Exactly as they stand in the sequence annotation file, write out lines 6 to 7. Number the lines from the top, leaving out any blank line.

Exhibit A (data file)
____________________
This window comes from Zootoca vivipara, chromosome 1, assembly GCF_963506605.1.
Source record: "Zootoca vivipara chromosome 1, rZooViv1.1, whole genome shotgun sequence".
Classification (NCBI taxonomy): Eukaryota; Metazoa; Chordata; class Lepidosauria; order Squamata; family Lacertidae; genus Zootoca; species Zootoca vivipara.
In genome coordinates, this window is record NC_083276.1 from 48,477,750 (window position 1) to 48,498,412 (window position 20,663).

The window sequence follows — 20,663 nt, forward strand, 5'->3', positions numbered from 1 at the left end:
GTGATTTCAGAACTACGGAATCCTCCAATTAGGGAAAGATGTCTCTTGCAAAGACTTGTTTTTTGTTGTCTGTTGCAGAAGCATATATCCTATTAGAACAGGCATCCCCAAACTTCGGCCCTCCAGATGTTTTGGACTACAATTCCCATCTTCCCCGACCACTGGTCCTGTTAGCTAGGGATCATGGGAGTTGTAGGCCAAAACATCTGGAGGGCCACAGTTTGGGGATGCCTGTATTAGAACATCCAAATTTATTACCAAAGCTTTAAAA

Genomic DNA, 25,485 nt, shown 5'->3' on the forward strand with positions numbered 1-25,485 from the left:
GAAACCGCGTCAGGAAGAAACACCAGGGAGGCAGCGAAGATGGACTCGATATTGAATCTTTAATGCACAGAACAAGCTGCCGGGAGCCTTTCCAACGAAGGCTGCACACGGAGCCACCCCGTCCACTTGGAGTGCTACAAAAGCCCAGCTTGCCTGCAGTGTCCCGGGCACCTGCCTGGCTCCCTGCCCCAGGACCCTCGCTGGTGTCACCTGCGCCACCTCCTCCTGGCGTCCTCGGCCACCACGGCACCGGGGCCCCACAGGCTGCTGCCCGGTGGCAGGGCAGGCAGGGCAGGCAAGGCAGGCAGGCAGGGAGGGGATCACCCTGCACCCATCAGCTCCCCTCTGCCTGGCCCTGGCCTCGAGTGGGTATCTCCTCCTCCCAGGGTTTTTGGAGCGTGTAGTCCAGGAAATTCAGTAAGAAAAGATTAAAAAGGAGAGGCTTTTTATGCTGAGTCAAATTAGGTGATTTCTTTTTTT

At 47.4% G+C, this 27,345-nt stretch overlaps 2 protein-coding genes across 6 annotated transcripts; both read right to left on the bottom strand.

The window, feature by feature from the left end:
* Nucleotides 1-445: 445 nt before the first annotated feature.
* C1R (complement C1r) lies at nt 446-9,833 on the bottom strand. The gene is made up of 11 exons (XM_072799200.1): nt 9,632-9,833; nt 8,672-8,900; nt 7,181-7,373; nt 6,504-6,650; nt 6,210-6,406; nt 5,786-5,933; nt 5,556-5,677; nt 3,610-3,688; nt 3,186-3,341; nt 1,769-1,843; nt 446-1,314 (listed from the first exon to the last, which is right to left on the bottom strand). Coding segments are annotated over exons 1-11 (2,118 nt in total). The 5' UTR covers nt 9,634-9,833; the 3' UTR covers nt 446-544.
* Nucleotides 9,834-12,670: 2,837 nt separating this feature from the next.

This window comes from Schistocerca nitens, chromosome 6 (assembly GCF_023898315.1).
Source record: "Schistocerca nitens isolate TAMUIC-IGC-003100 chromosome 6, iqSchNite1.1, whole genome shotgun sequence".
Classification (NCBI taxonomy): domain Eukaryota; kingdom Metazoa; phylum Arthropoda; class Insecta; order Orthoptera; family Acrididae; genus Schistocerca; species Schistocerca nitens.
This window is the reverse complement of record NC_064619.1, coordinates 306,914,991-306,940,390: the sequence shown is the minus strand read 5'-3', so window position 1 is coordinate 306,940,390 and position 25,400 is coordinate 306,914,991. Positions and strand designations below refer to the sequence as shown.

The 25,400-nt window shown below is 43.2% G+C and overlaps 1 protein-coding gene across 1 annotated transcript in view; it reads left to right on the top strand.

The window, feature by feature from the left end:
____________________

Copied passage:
GTGATTTCAGAACTACGGAATCCTCCAATTAGGGAAAGATGTCTCTTGCAAAGACTTGTTTTTTGTTGTCTGTTGCAGAAGCATATATCCTATTAGAACAGGCATCCCCAAACTTCGGCCCTCCAGATGTTTTGGACTACAATTCCCATCTTCCCCGACCACTGGTCCTGTTAGCTAGGGATCATGGGAGTTGTAGGCCAAAACATCTGGAGGGCCACAGTTTGGGGATGCCTGTATTAGAACATCCAAATTTATTACCAAAGCTTTAAAA

Genomic DNA, 25,485 nt, shown 5'->3' on the forward strand with positions numbered 1-25,485 from the left: